Ohio's party-endorsed Democratic candidate for governor, Ed FitzGerald, has from the beginning had a steep uphill climb to defeat a strong incumbent Republican governor like John Kasich, whose money raising prowess and seasoned political team has shown that, barring some unforeseen, cataclysmic campaign stumble, the November election in just 147 days is his to win or lose.
By virtually everyone with the possible exception of paid FitzGerald staffers, Kasich is expected to cruise to victory in an off-year election cycle when Democratic voters, history shows, tend to fall asleep and stay home compared to GOP voters who dutifully turn out in sufficient quantities to win the day.
Such was the case in 2010 when the former 18-year congressman from central Ohio deposed a first-term Democratic governor by only 77,127 votes statewide when fewer than half of the state's registered voters bothered to vote. In that election four years ago, Republicans not only won all the statewide offices on the ballot that year, but reclaimed the Ohio House, a tremendous gain, one that enabled Gov. Kasich to request and receive virtually everything he asked for including a private and obscure version of the formerly public and transparent development department.
FitzGerald, the first elected executive for Cuyahoga Count, Ohio's most populace county where history shows Democrats can win big over Republicans, has yet to air a TV spot introducing him to the bulk of Buckeye voters who know little of him at this point in the race for chief executive. Trying to earn free media, FitzGerald has proposed a program for all-day pre-kindergarten. In another attempt to shake up Ohio media that appears too enamored of Gov. Kasich's narrative of being a sometimes wayward Republican from a working-class background who likes to shake it up, speak his own mind and generally let the chips fall where they may regardless of partisan politics, FitzGerald proposed using a portion of taxes generated from cigarettes and alcohol as an incentive for Cleveland's three professional sports teams to win more games.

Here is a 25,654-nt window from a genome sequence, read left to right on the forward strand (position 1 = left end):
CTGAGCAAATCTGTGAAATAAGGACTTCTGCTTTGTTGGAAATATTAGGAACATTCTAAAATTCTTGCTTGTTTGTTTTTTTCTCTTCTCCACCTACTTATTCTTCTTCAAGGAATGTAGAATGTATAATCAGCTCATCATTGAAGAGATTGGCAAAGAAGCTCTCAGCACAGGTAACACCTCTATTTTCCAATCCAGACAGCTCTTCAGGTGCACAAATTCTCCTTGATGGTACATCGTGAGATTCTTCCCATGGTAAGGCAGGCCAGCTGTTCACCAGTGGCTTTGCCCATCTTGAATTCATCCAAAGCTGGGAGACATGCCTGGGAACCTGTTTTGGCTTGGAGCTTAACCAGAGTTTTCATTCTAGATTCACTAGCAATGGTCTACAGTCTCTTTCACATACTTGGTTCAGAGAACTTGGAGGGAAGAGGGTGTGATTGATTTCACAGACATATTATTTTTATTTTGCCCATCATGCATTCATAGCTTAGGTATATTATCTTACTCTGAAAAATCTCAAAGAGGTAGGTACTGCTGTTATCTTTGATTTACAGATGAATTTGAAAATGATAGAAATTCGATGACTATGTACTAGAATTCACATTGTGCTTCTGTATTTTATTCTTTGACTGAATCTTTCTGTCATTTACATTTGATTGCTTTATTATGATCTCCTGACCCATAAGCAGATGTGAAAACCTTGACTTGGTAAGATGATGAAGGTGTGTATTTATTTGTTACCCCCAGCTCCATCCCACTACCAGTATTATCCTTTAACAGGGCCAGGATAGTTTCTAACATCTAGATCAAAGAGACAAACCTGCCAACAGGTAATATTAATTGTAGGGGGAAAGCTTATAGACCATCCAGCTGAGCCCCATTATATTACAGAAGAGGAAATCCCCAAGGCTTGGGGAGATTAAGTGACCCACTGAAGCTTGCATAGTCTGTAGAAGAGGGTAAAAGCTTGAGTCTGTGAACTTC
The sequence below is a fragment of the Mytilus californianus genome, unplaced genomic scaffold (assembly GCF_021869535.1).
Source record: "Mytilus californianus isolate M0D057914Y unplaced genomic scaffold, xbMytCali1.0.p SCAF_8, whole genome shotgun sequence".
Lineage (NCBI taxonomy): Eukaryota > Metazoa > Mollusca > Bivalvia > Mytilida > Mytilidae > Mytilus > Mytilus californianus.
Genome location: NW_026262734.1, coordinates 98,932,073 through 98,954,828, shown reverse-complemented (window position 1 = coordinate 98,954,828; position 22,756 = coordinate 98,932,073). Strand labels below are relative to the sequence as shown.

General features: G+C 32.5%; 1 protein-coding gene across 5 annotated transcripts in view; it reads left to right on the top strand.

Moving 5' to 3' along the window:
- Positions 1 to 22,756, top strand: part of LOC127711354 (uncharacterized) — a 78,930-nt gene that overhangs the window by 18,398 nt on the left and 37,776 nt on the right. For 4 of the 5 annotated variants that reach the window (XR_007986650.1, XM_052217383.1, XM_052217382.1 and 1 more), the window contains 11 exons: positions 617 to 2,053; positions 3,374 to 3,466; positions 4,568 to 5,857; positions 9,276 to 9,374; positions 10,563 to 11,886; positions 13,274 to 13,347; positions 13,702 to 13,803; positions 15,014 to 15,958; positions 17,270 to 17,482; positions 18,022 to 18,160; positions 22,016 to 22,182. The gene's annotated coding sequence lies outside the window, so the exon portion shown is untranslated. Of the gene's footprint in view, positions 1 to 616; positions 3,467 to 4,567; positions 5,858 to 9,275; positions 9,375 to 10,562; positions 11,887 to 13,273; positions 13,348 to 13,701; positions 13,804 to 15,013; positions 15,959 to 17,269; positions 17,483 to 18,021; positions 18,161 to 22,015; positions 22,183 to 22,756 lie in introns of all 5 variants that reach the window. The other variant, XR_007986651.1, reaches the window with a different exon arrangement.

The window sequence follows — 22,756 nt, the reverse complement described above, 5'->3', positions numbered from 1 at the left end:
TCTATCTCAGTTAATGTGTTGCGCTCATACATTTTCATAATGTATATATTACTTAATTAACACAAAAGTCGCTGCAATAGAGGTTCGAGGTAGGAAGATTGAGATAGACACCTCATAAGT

As much as Republicans relished the proposal as another example of why FitzGerald is not ready for prime time as Ohio's next governor, not a few Democrats chaffed at the idea. State GOP officials sent reporters Monday a list of who has been saying what about FitzGerald's so-called "Win Tax." The consensus for Team Kasich is the idea is a big loser.
Cleveland Mayor Frank Jackson, a Democrat who endorsed FitzGerald, said the sin tax was designed to protect public assets, namely, the three stadiums being serviced by taxpayers. There was a legitimate assumption during the campaign, Jackson said, that the proceeds would be split evenly between the three public facilities to meet the capital improvement obligations for all three.
One member of the Cuyahoga County Council, C. Ellen Connally, said voters were promised that tax dollars would be used to fix the facilities. "I'm not sure the winningest team ... I don't think that's in the conversation right now," she said. Former Democratic State Senator Dale Miller said, "I think the sole criterion should be how to best facilitate proper maintenance. That's what the taxpayers want. They want us to use this money effectively so that these facilities last for a long time."
"Tying funding allocations to team performances takes these stadiums out of the hands of the people and places them in the hands of private entities," Jack Schron, a member of the County Council and candidate for FitzGerald's job, said. The big three sports teams are not the only entities to utilize the stadiums, nor are they the only entities to create jobs and generate revenue as a result of their activities in these facilities," he said, adding, "Any funding allocation should consider the value of the facility itself and the economic impact it has the potential to provide."